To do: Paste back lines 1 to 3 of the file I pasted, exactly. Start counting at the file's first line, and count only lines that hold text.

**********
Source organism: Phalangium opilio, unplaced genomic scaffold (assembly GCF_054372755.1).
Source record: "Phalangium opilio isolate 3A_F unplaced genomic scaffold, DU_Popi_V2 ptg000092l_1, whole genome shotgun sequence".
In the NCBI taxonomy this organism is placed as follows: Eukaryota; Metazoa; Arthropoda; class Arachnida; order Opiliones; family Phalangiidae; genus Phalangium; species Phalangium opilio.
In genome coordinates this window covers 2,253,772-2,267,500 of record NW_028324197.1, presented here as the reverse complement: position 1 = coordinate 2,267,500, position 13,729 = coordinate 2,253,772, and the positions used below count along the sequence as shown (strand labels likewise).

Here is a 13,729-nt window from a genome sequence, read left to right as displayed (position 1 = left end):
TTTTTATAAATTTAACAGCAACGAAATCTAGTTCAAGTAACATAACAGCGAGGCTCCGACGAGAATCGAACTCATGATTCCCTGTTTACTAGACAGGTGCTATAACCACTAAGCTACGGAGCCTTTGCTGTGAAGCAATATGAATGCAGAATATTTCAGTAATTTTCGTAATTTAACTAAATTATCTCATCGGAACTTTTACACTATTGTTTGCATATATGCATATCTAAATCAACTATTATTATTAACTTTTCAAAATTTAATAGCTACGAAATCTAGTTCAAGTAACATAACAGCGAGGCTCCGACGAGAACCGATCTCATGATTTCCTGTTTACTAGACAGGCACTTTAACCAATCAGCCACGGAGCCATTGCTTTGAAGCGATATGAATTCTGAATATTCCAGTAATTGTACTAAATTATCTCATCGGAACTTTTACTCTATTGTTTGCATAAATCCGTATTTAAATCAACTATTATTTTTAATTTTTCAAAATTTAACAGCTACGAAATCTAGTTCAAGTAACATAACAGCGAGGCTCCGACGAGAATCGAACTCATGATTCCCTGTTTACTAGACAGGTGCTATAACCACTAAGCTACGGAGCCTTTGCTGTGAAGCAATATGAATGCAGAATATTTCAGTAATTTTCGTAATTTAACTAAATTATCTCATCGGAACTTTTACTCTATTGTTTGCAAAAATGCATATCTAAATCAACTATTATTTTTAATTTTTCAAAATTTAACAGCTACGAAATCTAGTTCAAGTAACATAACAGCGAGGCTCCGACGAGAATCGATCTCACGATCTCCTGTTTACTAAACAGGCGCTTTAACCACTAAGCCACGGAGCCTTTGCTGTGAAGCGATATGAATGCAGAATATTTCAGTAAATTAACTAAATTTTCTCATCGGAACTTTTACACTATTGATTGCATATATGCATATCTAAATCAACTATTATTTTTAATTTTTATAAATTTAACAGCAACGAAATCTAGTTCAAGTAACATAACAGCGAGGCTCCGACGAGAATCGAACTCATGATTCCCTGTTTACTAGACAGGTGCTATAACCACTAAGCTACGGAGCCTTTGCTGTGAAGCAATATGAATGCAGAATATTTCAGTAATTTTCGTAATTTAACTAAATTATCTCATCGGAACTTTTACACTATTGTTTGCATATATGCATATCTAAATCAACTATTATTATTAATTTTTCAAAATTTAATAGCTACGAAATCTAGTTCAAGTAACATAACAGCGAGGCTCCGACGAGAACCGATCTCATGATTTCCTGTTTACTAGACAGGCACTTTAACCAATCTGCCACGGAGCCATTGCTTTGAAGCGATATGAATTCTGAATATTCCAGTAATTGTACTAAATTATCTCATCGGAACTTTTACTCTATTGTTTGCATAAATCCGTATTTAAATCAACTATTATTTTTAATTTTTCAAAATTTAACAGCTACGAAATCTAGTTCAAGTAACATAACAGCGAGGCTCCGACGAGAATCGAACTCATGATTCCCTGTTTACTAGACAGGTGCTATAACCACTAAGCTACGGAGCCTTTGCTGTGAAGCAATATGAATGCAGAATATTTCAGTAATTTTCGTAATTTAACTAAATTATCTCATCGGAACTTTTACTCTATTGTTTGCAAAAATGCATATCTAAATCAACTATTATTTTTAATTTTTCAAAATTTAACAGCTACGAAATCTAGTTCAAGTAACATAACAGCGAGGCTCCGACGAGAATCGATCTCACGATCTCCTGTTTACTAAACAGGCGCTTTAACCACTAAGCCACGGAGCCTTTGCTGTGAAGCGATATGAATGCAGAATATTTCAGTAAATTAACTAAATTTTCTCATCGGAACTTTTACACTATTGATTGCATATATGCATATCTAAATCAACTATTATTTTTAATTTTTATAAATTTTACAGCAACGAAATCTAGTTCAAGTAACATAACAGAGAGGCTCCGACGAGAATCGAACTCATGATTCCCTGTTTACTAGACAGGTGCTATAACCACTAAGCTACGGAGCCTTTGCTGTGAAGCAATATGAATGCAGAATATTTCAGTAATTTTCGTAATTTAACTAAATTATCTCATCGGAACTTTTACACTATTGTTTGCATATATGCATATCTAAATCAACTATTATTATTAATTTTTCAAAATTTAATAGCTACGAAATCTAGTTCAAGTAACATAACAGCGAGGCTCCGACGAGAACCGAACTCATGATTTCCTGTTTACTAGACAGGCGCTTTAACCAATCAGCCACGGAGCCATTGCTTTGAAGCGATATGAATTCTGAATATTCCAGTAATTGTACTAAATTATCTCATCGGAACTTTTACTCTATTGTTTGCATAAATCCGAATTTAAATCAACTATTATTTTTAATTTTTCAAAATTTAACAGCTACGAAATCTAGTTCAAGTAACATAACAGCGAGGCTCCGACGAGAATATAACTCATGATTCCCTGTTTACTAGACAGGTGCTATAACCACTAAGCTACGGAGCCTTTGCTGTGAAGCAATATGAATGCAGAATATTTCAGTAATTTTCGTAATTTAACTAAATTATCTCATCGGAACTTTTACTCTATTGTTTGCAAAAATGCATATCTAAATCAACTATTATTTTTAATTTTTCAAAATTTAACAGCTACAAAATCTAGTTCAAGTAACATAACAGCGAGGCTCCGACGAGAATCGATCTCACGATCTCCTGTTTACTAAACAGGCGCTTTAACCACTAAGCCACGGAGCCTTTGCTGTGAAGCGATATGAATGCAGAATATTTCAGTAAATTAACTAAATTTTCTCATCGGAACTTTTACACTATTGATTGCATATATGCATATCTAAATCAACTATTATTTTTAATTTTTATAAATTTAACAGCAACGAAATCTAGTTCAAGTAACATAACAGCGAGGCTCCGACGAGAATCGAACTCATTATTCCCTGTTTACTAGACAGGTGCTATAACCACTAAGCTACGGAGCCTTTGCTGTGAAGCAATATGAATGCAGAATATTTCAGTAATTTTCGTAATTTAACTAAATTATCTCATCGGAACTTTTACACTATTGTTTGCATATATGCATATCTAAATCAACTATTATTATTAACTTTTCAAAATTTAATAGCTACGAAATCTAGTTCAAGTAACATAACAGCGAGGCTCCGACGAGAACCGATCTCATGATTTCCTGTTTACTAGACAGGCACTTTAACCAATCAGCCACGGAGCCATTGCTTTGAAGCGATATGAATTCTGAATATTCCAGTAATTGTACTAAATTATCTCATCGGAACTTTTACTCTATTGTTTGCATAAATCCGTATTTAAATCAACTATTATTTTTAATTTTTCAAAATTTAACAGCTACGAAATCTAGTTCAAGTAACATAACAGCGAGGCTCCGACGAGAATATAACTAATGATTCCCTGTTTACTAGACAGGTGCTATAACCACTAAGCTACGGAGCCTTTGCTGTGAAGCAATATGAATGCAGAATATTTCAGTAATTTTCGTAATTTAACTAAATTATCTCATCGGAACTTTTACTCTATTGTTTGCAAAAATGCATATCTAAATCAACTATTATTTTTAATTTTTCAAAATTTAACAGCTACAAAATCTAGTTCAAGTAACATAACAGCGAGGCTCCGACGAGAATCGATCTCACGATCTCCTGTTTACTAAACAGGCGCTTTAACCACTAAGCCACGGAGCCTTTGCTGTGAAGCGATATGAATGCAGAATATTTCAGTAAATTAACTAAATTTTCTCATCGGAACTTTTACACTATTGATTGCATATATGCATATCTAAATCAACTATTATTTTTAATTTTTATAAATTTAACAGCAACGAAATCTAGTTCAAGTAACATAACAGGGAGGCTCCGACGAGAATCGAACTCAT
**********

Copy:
Source organism: Phalangium opilio, unplaced genomic scaffold (assembly GCF_054372755.1).
Source record: "Phalangium opilio isolate 3A_F unplaced genomic scaffold, DU_Popi_V2 ptg000092l_1, whole genome shotgun sequence".
In the NCBI taxonomy this organism is placed as follows: Eukaryota; Metazoa; Arthropoda; class Arachnida; order Opiliones; family Phalangiidae; genus Phalangium; species Phalangium opilio.